It is not often that bipartisan solutions are offered that cut wasteful government spending and improve the environment. However, that is exactly what both the Trump and former Obama administration proposed when they recommended closing the U.S. Sheep Experimental Station headquartered in Dubois Idaho. They recommended closure for financial reasons, but removing the domestic sheep from public lands in important bighorn sheep and grizzly bear habitat in the Centennial Mountains of Montana and winter range in Idaho would also greatly improve the wildlife habitat. This proposal is welcomed and long overdue. Unfortunately, special interest politics have intervened to disrupt the process.
The old federal sheep station perpetuates conflicts by allowing University of Idaho domestic sheep to use prime bighorn sheep and grizzly bear habitat along the continental divide on the Montana-Idaho border, all at tax payer expense. Numerous scientific peer-reviewed research papers have proven that domestic sheep can transmit pathogens deadly to bighorn sheep when contact occurs. Domestic sheep are also a black hole for Greater Yellowstone grizzly bears attempting to expand their range along the continental divide.
Amazingly, the 16,600 acres controlled by the station in the Centennial Mountains in Montana are not considered public lands by the U.S. Department of Agriculture. According to USDA all these nationally owned lands are off limits to general public access, including public hunting, hiking, backpacking, etc. The only “legal” public access through this area according to USDA is provided along the Continental Divide Trail. Leaving the trail on sheep station controlled lands, as we understand it, would be considered criminal trespass.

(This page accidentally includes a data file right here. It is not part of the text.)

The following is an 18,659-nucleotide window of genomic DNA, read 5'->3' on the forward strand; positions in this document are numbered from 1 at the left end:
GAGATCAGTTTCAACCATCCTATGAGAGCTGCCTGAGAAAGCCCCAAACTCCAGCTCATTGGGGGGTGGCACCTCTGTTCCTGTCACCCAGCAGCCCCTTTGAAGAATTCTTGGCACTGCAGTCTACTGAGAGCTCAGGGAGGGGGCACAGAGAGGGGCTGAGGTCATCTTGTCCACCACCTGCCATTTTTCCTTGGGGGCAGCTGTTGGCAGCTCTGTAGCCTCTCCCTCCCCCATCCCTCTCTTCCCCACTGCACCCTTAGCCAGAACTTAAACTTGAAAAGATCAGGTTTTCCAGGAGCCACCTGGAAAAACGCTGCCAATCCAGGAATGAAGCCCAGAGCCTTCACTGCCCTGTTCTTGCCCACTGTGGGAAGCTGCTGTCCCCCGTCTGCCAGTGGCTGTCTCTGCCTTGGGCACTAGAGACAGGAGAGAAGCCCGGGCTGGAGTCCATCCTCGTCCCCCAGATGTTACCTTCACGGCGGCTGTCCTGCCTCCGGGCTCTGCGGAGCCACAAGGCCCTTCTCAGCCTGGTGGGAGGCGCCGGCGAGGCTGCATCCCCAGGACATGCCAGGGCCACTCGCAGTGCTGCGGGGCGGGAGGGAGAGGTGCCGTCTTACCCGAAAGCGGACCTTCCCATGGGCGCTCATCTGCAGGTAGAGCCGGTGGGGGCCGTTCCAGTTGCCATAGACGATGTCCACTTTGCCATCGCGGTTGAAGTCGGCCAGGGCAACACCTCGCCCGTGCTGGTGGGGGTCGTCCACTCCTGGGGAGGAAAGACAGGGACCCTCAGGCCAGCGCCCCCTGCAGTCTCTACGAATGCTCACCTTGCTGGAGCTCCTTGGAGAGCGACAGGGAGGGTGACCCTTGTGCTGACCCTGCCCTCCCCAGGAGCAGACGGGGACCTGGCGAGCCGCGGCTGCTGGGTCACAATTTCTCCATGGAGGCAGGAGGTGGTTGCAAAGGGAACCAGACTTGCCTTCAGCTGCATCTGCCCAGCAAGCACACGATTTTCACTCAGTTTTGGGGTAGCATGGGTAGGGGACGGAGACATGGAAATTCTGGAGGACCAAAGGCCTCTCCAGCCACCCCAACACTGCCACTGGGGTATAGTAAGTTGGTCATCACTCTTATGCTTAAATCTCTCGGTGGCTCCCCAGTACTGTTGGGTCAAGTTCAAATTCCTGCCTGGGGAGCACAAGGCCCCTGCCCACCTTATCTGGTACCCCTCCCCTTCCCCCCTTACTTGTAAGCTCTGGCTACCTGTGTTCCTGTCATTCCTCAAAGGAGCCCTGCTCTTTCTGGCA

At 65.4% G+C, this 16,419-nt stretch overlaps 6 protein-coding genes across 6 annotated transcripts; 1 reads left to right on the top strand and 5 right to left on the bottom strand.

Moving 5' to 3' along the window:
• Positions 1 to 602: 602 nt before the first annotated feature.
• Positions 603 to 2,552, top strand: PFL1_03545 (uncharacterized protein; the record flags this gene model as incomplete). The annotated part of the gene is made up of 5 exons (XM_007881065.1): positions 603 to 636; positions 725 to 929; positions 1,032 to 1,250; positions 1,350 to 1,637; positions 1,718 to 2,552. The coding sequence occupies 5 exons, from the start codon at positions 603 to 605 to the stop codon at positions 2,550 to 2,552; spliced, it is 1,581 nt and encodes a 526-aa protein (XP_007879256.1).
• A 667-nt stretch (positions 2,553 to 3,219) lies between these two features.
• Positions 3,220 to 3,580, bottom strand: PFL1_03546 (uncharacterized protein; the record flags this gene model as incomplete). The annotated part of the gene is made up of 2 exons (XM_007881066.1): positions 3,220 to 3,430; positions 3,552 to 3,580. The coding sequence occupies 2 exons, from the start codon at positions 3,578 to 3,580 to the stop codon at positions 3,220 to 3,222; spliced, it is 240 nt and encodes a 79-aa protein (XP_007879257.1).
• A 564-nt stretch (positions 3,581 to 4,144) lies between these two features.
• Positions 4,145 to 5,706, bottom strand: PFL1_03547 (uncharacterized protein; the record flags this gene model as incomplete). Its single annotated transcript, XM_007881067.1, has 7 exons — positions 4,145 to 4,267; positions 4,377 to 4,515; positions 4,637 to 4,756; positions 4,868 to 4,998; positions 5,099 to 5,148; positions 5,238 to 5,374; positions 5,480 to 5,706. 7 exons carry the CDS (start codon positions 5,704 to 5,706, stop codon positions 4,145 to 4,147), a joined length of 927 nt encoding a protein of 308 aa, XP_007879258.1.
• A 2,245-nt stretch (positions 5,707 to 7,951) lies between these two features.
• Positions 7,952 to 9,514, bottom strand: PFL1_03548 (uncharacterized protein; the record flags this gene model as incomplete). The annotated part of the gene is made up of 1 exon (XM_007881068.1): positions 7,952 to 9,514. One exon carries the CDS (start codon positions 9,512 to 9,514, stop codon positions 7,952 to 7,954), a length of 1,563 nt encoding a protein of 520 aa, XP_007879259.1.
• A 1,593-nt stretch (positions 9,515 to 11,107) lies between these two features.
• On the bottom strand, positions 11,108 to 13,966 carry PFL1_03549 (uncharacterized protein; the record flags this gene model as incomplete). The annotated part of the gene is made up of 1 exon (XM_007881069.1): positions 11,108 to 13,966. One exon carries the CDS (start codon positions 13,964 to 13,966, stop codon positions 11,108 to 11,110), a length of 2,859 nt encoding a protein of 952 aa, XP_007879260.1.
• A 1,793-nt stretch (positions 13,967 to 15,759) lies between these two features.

These are some of the wildest places in North America and they represent a crucial wildlife corridor between the Greater Yellowstone Ecosystem and the Selway-Bitterroot ecosystem to the west-northwest. A variety of species, including elk, mule deer, moose, bighorn sheep, pronghorn, sage grouse, wolves, and grizzly and black bears are adversely impacted by this government domestic sheep grazing program. So is walk in public access. This is no place for a tax-payer subsidized domestic sheep pasture.
Closing the Centennial Mountains to domestic sheep use, opening up public access and reducing the burden to American taxpayers is be a bipartisan issue. It makes both financial and ecological sense. Simply put, it’s the right thing to do.
Why then has funding for this old station been placed back in the President’s proposed budget? We encourage you to ask Senators Tester and Daines from Montana and Representative Mike Simpson from Idaho exactly that question. In the interim, hunting/conservation organizations like the Gallatin Wildlife Association and Cottonwood Environmental Law as well as other wildlife and public land access advocates will continue to pursue actions to prevent the wildlife habitat in the Centennial Mountains from being degraded further and work for full public access to these incredible public lands.